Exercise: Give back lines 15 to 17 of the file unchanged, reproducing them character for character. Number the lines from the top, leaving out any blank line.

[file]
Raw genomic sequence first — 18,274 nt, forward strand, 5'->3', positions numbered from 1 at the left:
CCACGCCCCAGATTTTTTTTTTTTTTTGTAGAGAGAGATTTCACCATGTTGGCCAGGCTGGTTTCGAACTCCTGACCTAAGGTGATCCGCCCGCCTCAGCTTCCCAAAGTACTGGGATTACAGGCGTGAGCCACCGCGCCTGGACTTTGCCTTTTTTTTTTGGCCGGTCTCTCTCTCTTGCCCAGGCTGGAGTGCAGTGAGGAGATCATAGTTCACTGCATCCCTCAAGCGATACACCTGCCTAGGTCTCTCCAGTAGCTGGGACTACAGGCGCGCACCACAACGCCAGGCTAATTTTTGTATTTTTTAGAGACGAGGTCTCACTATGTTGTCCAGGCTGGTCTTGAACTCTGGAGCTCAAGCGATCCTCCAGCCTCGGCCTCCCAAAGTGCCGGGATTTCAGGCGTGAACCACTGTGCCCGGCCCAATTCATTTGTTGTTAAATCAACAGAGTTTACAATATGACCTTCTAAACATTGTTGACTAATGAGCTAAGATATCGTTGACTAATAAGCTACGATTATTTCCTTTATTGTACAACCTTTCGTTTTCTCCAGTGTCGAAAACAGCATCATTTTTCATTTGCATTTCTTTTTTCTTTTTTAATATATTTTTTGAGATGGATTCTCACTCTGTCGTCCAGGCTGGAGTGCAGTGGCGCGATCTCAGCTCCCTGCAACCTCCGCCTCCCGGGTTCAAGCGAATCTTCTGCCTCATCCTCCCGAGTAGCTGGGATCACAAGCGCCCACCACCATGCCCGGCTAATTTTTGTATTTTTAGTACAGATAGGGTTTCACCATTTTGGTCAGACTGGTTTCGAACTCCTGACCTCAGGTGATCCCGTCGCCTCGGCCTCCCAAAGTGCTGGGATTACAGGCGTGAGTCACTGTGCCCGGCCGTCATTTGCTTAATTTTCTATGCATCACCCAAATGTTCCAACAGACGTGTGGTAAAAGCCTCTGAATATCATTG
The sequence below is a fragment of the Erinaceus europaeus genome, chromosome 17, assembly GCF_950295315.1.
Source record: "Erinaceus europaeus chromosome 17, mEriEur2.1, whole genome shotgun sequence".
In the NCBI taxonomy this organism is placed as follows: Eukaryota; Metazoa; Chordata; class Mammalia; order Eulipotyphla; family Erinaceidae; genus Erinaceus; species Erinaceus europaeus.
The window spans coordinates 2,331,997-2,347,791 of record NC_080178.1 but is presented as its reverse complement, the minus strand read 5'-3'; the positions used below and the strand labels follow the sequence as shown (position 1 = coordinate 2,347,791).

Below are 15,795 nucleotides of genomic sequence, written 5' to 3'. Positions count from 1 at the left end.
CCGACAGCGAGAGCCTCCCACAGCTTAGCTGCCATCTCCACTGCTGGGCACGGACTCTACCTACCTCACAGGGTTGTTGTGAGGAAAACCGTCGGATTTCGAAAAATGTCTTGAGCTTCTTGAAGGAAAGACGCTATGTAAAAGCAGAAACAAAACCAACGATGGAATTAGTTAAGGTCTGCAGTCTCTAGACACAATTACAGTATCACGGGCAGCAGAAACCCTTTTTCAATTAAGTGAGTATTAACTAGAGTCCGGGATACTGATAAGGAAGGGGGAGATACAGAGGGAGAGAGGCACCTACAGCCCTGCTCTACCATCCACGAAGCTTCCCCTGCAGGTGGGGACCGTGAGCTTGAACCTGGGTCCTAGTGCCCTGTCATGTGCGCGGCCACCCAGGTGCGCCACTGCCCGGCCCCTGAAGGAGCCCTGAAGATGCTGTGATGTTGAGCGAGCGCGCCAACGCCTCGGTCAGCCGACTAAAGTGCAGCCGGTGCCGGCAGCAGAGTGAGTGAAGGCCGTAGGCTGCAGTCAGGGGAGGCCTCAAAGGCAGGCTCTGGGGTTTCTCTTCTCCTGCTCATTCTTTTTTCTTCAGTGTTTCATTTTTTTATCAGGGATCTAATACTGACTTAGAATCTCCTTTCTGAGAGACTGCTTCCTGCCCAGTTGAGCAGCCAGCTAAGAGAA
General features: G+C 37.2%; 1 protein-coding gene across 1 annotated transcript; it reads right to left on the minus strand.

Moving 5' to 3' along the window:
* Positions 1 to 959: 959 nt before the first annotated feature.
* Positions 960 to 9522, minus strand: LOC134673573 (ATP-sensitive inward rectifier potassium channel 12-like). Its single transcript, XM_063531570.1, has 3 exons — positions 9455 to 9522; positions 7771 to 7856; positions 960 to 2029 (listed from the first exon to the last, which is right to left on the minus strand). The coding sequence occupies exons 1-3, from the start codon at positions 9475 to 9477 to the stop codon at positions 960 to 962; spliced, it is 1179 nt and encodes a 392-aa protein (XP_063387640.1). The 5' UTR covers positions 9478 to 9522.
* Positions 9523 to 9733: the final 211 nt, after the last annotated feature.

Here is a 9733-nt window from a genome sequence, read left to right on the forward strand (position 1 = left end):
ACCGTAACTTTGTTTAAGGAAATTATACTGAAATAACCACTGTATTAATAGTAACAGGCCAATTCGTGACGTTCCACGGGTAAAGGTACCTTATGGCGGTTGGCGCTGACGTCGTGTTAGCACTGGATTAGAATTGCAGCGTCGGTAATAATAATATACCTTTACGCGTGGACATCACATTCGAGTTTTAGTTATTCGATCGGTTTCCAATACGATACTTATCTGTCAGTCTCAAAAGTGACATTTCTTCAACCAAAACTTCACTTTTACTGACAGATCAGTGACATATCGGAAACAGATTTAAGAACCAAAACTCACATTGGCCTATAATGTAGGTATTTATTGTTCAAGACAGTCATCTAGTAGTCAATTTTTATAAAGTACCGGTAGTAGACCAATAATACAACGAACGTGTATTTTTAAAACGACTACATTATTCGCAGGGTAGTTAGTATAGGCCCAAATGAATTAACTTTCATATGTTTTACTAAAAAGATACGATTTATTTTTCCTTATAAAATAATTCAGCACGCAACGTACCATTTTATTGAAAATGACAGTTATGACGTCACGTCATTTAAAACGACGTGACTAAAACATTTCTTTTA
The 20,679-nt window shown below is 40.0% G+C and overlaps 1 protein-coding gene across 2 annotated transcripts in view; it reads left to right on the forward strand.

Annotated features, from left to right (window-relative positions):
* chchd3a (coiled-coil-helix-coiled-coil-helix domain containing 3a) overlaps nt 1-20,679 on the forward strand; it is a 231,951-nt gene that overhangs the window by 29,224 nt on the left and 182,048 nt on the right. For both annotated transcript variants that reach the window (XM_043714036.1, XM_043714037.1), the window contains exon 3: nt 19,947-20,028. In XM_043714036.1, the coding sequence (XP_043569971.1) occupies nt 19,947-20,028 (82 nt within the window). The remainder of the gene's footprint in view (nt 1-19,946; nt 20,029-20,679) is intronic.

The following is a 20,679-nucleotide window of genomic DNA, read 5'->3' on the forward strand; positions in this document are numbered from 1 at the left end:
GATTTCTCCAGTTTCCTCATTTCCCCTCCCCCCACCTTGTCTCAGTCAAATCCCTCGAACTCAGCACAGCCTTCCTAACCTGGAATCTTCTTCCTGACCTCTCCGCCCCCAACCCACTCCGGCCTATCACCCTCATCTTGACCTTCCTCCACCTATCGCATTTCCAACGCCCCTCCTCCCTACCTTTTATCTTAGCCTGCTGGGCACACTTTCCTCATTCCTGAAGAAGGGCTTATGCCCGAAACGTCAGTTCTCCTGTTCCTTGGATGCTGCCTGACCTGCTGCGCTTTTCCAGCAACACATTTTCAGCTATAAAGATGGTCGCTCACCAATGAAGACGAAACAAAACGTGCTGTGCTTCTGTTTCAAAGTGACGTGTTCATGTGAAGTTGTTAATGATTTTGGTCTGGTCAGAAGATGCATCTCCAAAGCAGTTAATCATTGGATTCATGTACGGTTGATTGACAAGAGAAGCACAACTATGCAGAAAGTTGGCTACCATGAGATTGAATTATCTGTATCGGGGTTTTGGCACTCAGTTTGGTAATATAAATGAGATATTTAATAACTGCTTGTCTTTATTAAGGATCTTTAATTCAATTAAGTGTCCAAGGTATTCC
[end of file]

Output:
ACCGTAACTTTGTTTAAGGAAATTATACTGAAATAACCACTGTATTAATAGTAACAGGCCAATTCGTGACGTTCCACGGGTAAAGGTACCTTATGGCGGTTGGCGCTGACGTCGTGTTAGCACTGGATTAGAATTGCAGCGTCGGTAATAATAATATACCTTTACGCGTGGACATCACATTCGAGTTTTAGTTATTCGATCGGTTTCCAATACGATACTTATCTGTCAGTCTCAAAAGTGACATTTCTTCAACCAAAACTTCACTTTTACTGACAGATCAGTGACATATCGGAAACAGATTTAAGAACCAAAACTCACATTGGCCTATAATGTAGGTATTTATTGTTCAAGACAGTCATCTAGTAGTCAATTTTTATAAAGTACCGGTAGTAGACCAATAATACAACGAACGTGTATTTTTAAAACGACTACATTATTCGCAGGGTAGTTAGTATAGGCCCAAATGAATTAACTTTCATATGTTTTACTAAAAAGATACGATTTATTTTTCCTTATAAAATAATTCAGCACGCAACGTACCATTTTATTGAAAATGACAGTTATGACGTCACGTCATTTAAAACGACGTGACTAAAACATTTCTTTTA
The 20,679-nt window shown below is 40.0% G+C and overlaps 1 protein-coding gene across 2 annotated transcripts in view; it reads left to right on the forward strand.

Annotated features, from left to right (window-relative positions):